The world held its breath on July 21st 1969 as man first set foot on the moon.
With the immortal words "That's one small step for man, one giant leap for mankind", American astronaut Neil Armstrong stepped down from the ladder of his Eagle landing craft onto the surface of the moon.
Marking the pinnacle of a 20-year space race between America and the USSR, the Apollo 11 moon landing was broadcast live on TV and radio stations around the globe. Armstrong was followed onto the surface 20 minutes later by Edwin "Buzz" Aldrin, the two astronauts spending two-and-a-half hours on the lunar surface, taking photographs and collecting scientific samples.
They also erected an American Stars and Stripes flag and unveiled a plaque bearing the signature of American President Richard Nixon. It read: "Here men from the planet Earth first set foot upon the moon July 1969 AD. We came in peace for all mankind."
Armstrong and Aldrin performed a number of physical exercises, jumping across the surface in the very low gravity atmosphere – about one-sixth of that on Earth. They filmed their experience on a portable TV camera and while on the moon also received a message from President Nixon, who expressed his pride, saying: "This certainly has to be the most historic telephone call ever made."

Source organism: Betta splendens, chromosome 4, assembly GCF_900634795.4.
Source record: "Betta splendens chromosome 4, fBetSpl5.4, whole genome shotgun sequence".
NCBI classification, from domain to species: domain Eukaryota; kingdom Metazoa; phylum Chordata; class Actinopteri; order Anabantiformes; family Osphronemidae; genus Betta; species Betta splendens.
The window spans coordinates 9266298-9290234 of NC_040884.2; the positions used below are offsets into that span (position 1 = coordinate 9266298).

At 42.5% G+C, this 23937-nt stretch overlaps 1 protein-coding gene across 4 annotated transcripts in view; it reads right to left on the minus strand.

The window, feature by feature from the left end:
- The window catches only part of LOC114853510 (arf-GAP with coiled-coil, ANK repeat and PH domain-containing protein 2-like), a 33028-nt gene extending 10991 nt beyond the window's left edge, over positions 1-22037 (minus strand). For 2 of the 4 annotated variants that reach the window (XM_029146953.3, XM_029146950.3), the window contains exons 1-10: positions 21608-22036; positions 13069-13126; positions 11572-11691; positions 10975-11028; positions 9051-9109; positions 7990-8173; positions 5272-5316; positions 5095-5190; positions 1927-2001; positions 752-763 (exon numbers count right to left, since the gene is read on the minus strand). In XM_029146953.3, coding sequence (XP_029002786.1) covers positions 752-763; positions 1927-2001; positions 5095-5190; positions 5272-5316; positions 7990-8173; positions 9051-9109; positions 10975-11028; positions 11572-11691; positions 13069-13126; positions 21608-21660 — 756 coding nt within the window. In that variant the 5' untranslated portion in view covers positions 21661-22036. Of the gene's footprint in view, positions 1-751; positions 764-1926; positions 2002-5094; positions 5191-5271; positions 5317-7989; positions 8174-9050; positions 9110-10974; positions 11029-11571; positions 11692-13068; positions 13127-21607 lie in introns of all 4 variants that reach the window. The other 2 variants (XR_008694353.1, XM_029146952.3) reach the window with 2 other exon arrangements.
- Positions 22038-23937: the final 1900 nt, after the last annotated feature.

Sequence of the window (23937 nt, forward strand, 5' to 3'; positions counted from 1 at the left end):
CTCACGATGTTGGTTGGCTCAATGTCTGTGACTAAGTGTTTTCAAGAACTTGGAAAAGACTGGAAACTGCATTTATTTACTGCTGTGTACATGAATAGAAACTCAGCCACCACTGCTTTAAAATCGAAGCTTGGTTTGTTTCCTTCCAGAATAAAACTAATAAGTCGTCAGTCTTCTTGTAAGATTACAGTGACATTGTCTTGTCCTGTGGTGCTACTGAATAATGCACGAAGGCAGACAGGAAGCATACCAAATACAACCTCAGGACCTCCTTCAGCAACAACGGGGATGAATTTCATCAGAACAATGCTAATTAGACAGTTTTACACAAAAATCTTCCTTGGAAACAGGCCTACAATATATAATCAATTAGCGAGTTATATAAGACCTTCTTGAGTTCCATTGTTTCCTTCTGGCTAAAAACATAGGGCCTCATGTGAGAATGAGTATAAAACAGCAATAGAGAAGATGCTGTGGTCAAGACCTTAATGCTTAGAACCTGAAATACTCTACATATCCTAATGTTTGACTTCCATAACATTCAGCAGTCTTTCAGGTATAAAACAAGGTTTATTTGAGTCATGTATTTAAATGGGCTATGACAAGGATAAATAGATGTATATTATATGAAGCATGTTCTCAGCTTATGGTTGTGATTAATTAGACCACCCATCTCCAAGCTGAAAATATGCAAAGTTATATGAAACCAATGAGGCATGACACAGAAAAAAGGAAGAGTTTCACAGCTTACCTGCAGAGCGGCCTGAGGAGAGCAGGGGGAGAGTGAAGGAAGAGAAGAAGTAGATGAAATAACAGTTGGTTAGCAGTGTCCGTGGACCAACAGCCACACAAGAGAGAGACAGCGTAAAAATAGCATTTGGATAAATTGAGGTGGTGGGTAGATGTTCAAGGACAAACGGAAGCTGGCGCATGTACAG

Nations around the world sent their congratulations to the USA, while Moscow Radio announced the news solemnly on its routine broadcast. In total the Eagle landing craft spent 21 hours on the moon before blasting off to rendezvous with the mothership, Columbia, which had been orbiting the planet piloted by another astronaut, Michael Collins.
Over the next three years 10 more astronauts walked on the moon in a further six Apollo missions, some driving a moon buggy and others even playing golf. But with its aims achieved and no other planets in reach, NASA's space programme was gradually scaled back. Neil Armstrong, who will always be remembered as the first man on the moon, died in 2012 at the age of 82, while Buzz Aldrin lives on, aged 86.
At the time of the moon landings no-one questioned them, but in the decades since conspiracy theories have persisted that the landings were elaborately faked, filmed in specially made studios in remote desert locations. Independent photos of the six American flags placed on the moon by each of the missions to land there would seem to disprove the conspiracies.
Five are still standing, while the original Apollo 11 flag was blown over by the blast of the Eagle capsule taking off, but is still where Armstrong and Aldrin left it.
Pictured are the crew of Apollo 11, from the left, Neil Armstrong, Michael Collins and Buzz Aldrin.